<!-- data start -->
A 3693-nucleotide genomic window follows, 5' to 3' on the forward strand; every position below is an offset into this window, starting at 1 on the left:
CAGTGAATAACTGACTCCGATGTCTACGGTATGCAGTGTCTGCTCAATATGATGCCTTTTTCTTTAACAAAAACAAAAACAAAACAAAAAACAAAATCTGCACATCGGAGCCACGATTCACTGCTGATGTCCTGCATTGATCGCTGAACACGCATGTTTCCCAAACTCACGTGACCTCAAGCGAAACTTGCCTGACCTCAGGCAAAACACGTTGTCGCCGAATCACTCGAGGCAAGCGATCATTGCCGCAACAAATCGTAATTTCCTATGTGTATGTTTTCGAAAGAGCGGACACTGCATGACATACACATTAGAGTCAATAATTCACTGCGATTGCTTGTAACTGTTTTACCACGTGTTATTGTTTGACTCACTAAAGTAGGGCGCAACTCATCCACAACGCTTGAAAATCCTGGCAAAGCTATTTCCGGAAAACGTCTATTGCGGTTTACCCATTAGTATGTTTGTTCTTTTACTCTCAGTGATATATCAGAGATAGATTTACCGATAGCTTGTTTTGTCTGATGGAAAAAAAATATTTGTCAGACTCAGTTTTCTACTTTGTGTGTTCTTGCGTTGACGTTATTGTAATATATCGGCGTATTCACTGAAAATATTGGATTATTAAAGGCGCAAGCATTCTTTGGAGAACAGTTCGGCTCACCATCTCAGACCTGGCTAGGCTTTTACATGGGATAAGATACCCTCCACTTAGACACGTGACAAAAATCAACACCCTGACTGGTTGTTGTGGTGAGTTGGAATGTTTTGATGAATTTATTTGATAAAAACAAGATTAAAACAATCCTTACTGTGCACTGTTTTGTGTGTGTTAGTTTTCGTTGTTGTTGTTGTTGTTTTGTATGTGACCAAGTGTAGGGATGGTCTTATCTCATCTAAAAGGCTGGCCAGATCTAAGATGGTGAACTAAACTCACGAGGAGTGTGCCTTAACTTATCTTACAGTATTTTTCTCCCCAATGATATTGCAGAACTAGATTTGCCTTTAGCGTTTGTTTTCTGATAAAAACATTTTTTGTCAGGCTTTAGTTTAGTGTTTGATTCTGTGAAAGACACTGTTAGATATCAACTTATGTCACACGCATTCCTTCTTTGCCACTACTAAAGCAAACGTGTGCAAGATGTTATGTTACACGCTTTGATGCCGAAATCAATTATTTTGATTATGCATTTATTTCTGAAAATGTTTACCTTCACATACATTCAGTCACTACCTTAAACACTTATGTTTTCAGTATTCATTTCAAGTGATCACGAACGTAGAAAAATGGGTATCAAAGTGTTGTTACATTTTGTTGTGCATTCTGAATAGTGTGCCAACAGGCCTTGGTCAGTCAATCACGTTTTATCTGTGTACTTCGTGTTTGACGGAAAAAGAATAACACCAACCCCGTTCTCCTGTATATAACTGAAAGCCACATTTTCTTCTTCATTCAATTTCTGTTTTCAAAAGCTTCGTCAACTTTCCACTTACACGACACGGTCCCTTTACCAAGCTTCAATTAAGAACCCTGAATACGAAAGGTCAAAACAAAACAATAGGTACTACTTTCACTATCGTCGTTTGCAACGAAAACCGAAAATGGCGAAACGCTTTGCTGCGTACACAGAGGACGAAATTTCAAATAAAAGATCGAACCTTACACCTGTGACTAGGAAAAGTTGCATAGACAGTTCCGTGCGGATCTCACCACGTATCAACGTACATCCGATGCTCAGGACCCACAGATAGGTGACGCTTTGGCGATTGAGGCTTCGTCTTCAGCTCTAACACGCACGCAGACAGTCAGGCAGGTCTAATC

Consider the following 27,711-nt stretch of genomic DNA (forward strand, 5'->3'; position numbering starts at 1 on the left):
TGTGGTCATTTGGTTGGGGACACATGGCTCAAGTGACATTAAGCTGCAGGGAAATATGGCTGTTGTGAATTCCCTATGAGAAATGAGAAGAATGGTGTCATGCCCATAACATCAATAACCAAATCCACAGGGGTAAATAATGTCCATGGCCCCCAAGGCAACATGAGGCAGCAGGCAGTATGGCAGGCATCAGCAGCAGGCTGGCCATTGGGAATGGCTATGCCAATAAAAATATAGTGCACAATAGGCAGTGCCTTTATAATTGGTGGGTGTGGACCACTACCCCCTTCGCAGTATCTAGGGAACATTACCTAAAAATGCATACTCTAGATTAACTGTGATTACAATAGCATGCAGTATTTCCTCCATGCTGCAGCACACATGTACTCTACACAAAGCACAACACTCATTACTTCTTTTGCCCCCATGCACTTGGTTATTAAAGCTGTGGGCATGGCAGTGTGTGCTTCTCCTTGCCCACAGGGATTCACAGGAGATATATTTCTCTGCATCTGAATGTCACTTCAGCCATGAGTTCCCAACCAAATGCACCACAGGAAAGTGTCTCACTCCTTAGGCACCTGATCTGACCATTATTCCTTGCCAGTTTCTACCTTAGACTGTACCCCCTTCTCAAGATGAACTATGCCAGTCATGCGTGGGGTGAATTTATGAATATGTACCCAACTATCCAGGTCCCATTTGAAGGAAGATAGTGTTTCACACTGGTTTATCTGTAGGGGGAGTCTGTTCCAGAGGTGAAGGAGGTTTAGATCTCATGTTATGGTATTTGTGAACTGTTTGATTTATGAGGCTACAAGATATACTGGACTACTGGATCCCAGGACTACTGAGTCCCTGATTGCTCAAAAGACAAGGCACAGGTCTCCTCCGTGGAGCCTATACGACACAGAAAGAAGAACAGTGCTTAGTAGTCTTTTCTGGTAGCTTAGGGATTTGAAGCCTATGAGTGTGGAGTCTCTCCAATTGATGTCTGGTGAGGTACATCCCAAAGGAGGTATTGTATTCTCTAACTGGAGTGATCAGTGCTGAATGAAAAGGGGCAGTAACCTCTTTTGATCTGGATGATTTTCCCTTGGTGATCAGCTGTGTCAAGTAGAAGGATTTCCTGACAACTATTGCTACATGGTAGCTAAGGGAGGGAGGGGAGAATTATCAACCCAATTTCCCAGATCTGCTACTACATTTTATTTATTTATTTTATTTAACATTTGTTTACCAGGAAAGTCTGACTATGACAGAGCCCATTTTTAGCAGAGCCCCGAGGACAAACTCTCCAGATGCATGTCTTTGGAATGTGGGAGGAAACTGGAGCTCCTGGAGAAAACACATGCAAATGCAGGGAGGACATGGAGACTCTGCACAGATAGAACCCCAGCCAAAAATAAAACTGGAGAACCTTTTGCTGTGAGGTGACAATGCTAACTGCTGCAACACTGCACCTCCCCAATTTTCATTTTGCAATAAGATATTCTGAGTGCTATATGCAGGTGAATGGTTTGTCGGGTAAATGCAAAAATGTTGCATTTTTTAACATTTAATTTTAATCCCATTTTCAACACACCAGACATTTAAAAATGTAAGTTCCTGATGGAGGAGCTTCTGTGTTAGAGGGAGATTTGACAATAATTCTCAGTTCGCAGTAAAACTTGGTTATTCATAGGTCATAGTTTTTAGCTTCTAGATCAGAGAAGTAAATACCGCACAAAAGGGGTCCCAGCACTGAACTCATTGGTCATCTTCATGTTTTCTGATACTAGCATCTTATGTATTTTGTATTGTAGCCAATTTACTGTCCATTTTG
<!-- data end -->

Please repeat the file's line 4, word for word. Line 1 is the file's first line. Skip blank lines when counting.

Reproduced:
TGTGGTCATTTGGTTGGGGACACATGGCTCAAGTGACATTAAGCTGCAGGGAAATATGGCTGTTGTGAATTCCCTATGAGAAATGAGAAGAATGGTGTCATGCCCATAACATCAATAACCAAATCCACAGGGGTAAATAATGTCCATGGCCCCCAAGGCAACATGAGGCAGCAGGCAGTATGGCAGGCATCAGCAGCAGGCTGGCCATTGGGAATGGCTATGCCAATAAAAATATAGTGCACAATAGGCAGTGCCTTTATAATTGGTGGGTGTGGACCACTACCCCCTTCGCAGTATCTAGGGAACATTACCTAAAAATGCATACTCTAGATTAACTGTGATTACAATAGCATGCAGTATTTCCTCCATGCTGCAGCACACATGTACTCTACACAAAGCACAACACTCATTACTTCTTTTGCCCCCATGCACTTGGTTATTAAAGCTGTGGGCATGGCAGTGTGTGCTTCTCCTTGCCCACAGGGATTCACAGGAGATATATTTCTCTGCATCTGAATGTCACTTCAGCCATGAGTTCCCAACCAAATGCACCACAGGAAAGTGTCTCACTCCTTAGGCACCTGATCTGACCATTATTCCTTGCCAGTTTCTACCTTAGACTGTACCCCCTTCTCAAGATGAACTATGCCAGTCATGCGTGGGGTGAATTTATGAATATGTACCCAACTATCCAGGTCCCATTTGAAGGAAGATAGTGTTTCACACTGGTTTATCTGTAGGGGGAGTCTGTTCCAGAGGTGAAGGAGGTTTAGATCTCATGTTATGGTATTTGTGAACTGTTTGATTTATGAGGCTACAAGATATACTGGACTACTGGATCCCAGGACTACTGAGTCCCTGATTGCTCAAAAGACAAGGCACAGGTCTCCTCCGTGGAGCCTATACGACACAGAAAGAAGAACAGTGCTTAGTAGTCTTTTCTGGTAGCTTAGGGATTTGAAGCCTATGAGTGTGGAGTCTCTCCAATTGATGTCTGGTGAGGTACATCCCAAAGGAGGTATTGTATTCTCTAACTGGAGTGATCAGTGCTGAATGAAAAGGGGCAGTAACCTCTTTTGATCTGGATGATTTTCCCTTGGTGATCAGCTGTGTCAAGTAGAAGGATTTCCTGACAACTATTGCTACATGGTAGCTAAGGGAGGGAGGGGAGAATTATCAACCCAATTTCCCAGATCTGCTACTACATTTTATTTATTTATTTTATTTAACATTTGTTTACCAGGAAAGTCTGACTATGACAGAGCCCATTTTTAGCAGAGCCCCGAGGACAAACTCTCCAGATGCATGTCTTTGGAATGTGGGAGGAAACTGGAGCTCCTGGAGAAAACACATGCAAATGCAGGGAGGACATGGAGACTCTGCACAGATAGAACCCCAGCCAAAAATAAAACTGGAGAACCTTTTGCTGTGAGGTGACAATGCTAACTGCTGCAACACTGCACCTCCCCAATTTTCATTTTGCAATAAGATATTCTGAGTGCTATATGCAGGTGAATGGTTTGTCGGGTAAATGCAAAAATGTTGCATTTTTTAACATTTAATTTTAATCCCATTTTCAACACACCAGACATTTAAAAATGTAAGTTCCTGATGGAGGAGCTTCTGTGTTAGAGGGAGATTTGACAATAATTCTCAGTTCGCAGTAAAACTTGGTTATTCATAGGTCATAGTTTTTAGCTTCTAGATCAGAGAAGTAAATACCGCACAAAAGGGGTCCCAGCACTGAACTCATTGGTCATCTTCATGTTTTCTGATACTAGCATCTTATGTATTTTGTATTGTAGCCAATTTACTGTCCATTTTG